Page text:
Finding a Book Publisher
I think a lot of us have wanted to be a writer at one point or another. If you follow my Hubpages at all, you would have realized that I have not written anything in years. Why? I was busy. Writing.
Now, you're probably thinking that if I was writing, I would have posted something here so I could earn an income. However, I couldn't because I was off publishing for other organizations and businesses rather than self-publishing on the Hubpages (or any other) platform.
I was not getting paid a lot (not like I was getting paid much here either), but by getting published by other businesses rather than on these businesses, I was building my portfolio. When applying for writing jobs, some will ask you for a "writer's resume," which is something I will cover on another post.
Last year, I published my first book. It's a poetry/photography book that I self-published to get my name out there and so I can say I actually have a published book. This is important because some companies will not even give you a chance unless you already have a publication out, be it self-published or not. This is their way of seeing if you are serious about writing or if you are doing this as a pass-time (which if you are, they do not have to know that!).
Now I am working on a new manuscript titled Red. I want this book and my future books to be published by large publication companies or small local companies if I want more artistic control. When looking at various publishing companies, they ask for a variety of different things and they all have different expectations. It was very confusing, time-consuming, and discouraging at times. Read on, and I can show you how to organize all this information and get started.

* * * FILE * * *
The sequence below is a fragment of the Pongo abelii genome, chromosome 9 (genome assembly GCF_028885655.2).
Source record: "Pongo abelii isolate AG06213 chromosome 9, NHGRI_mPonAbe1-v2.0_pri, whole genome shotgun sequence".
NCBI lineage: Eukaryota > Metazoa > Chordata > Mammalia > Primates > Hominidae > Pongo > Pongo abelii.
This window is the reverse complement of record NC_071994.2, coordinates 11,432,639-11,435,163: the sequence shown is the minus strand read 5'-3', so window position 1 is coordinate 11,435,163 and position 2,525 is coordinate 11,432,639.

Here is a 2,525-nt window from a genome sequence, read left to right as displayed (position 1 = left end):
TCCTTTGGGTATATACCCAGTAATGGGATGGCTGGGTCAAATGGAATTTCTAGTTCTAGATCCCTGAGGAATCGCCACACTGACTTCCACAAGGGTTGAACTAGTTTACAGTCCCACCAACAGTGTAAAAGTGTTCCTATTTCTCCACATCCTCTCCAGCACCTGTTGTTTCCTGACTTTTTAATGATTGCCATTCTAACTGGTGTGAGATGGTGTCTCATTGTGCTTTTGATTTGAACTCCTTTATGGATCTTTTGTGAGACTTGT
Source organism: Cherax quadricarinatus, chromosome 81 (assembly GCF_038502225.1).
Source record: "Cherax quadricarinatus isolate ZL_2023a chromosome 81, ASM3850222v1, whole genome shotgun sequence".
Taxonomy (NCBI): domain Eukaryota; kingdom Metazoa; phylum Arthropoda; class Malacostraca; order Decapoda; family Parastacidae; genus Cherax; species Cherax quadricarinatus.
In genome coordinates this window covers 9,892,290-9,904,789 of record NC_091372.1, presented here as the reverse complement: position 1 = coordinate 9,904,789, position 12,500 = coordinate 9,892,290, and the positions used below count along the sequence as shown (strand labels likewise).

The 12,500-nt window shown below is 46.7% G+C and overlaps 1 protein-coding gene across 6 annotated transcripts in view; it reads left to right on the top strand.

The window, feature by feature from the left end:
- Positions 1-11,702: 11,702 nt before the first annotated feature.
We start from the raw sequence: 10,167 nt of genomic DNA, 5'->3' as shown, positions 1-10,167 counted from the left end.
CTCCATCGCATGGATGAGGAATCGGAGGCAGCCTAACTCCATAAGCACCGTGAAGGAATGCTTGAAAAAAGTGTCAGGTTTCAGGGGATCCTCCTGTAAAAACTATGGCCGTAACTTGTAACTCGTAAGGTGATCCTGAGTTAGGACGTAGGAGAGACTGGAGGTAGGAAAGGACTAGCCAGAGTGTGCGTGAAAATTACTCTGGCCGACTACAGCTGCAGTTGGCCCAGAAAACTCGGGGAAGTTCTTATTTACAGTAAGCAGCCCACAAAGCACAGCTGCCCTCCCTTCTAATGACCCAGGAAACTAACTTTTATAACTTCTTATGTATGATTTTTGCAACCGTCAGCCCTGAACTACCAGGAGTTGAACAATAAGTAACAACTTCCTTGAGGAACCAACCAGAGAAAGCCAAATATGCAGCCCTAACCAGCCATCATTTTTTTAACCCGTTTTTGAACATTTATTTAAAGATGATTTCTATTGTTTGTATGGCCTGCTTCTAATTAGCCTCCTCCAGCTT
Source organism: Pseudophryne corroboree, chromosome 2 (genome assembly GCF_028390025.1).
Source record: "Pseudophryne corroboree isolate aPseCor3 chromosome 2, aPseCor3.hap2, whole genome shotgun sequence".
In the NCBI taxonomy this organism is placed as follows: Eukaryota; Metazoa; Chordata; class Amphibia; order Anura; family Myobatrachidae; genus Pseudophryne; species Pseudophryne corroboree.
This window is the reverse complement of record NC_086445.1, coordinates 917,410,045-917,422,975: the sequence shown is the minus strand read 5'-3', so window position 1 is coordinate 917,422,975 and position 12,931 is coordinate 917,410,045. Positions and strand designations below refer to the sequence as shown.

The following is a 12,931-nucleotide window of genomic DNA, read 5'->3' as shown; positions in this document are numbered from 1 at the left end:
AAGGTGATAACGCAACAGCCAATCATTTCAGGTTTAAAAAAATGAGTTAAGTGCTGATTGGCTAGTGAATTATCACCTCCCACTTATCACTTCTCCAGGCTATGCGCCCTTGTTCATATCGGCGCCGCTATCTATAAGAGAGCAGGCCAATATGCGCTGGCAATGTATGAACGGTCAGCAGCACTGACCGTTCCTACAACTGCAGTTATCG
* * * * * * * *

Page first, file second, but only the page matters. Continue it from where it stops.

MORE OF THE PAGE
Choosing the Right Publisher for You
In case you weren't aware, not all publishers publish everything. Even if they do, they focus on specific genres. Take a look at other books similar to or the same as your genre, especially ones you really like personally. Write them down on a list with the book titles as a dropdown.
Another thing to do is as simple as a web search. Since my book was a poetry/photography book, I went on Google and typed in: "Top poetry book publishing companies," and went through some listicles. I added them to my list.
If you live in a big city or want to look at small publishing companies, check to see if there are any press fairs or networking events. This is a great way to make a positive impression and increase the likelihood of being published. Take your time talking to people there and talk to other authors as they might be able to help you out. Take everyone's business cards and create a subtle "tell" for yourself as to which people and publishers you may want to work with. For example, you can put them in different sections of your folder/bag/wallet or bend the corner of the cards you intend on looking back on. Once you are at home, add these to the list.
Research the Publishers
Now is the time to shrink your list. Go through it and look at their website. What genres are on the main page? This can help confirm if they are still active in that category. Please note that sometimes there are sub-publishing companies and you need to apply through the big one. You should also see what others say about the books published by them and if they get any large reviewers taking a look at their publications.
Find Out How to Submit a Manuscript
That should have shrunken your list a little. Next, you need to look at the contact information/submissions tab. This will give you insight as to what they are looking for and how to submit your manuscript. Some companies will only accept snail mail and others will only accept digital files (sometimes specific to PDF only).